Andrea Vaspis, public education director for the National Fire Protection Association, says those colorful lights can be a beautiful accent to your house, but they can also pose a serious fire hazard.
“When you’re going to be decorating outside, make sure the lights that you use are approved by a testing laboratory and that they’re rated for outdoor use,” Vaspis says. “That is really critical.”
Putting lights outside that are supposed to be for indoor use only could quickly lead to an electrical short — and a fire. If you’re trying to obtain a Clark Griswold-level of outdoor decoration perfection, she warns, it can be easy to overdo it.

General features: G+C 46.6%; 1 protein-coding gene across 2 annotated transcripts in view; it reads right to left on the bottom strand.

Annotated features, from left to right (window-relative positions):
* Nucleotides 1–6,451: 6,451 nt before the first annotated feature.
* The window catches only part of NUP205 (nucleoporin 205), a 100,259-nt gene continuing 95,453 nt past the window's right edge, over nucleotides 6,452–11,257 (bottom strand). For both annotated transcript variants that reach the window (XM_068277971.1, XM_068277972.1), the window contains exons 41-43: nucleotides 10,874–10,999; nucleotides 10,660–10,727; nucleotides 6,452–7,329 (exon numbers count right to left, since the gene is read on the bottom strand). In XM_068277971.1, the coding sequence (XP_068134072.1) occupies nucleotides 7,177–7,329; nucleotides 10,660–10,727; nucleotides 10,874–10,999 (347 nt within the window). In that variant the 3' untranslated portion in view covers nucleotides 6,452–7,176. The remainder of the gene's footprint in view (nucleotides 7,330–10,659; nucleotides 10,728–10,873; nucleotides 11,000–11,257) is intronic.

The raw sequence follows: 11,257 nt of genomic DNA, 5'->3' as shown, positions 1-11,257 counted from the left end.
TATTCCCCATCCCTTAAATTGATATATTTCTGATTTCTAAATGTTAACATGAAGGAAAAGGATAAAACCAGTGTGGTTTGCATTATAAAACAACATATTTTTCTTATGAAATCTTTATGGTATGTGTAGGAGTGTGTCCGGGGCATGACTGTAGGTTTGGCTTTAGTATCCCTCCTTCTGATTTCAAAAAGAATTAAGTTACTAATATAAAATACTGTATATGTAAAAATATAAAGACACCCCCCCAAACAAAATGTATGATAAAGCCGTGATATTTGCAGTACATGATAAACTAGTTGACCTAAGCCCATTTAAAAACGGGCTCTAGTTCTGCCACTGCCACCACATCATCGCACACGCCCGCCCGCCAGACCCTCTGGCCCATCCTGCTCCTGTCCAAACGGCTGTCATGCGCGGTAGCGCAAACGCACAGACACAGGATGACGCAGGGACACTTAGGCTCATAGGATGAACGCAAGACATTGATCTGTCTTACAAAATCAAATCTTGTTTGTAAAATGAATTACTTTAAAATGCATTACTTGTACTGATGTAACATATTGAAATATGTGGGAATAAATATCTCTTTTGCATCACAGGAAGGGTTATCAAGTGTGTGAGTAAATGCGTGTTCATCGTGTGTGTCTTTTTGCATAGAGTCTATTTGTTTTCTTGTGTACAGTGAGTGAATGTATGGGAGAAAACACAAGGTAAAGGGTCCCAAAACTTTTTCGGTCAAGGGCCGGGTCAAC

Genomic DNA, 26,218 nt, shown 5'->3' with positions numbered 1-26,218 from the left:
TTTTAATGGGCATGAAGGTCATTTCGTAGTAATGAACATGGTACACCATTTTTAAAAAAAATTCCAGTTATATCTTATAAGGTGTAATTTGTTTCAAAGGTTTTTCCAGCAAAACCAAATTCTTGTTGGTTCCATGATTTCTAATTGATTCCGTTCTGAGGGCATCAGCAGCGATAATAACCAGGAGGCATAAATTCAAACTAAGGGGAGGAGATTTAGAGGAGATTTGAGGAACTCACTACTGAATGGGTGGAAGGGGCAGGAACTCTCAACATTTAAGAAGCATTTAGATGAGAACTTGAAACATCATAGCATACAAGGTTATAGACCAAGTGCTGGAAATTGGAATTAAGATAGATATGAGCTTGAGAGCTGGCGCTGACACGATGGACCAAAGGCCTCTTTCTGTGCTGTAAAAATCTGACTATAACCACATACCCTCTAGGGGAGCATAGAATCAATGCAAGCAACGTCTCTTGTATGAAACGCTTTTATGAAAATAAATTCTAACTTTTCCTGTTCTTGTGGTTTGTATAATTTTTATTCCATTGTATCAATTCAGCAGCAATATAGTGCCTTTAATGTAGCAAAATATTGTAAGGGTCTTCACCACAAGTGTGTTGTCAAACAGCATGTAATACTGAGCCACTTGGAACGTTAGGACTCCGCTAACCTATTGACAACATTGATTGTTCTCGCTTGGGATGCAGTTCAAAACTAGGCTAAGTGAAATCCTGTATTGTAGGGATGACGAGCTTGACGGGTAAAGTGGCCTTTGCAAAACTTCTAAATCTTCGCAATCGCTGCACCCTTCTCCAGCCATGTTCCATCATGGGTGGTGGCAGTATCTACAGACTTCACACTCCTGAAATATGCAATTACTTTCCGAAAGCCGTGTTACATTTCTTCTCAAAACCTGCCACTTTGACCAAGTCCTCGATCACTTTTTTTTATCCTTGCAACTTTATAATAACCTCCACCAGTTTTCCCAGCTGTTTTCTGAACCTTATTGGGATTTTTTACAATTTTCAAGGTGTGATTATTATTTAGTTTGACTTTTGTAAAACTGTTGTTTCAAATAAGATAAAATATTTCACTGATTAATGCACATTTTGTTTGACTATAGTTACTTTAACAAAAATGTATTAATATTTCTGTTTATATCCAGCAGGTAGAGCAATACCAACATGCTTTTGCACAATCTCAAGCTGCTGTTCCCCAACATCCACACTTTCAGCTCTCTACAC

“A general rule of thumb is to not plug in more than three strands at a time, follow the manufacturer’s recommendations on the box,” Vaspis says. “If you’re opening your tub of old lights and trying to pull them out and see what you have and if anything is frayed or old, it’s time to get rid of it.”
For many Iowans, it’s simply not the holidays if the fragrence of fresh pine isn’t wafting throughout the house, but if you have a “real” tree, it’s important that your electric lights are safe.
“For the indoor lighting, make sure that what you’re using is not overloaded in a circuit with a number of other items,” Vaspis says. “Make sure that if you’re putting those lights on a Christmas tree, that the Christmas tree is in good shape, that it’s watered so that the lighting doesn’t cause a fire.”
An association study finds electrical distribution or lighting equipment was involved in more than two of every five (44%) home Christmas tree fires.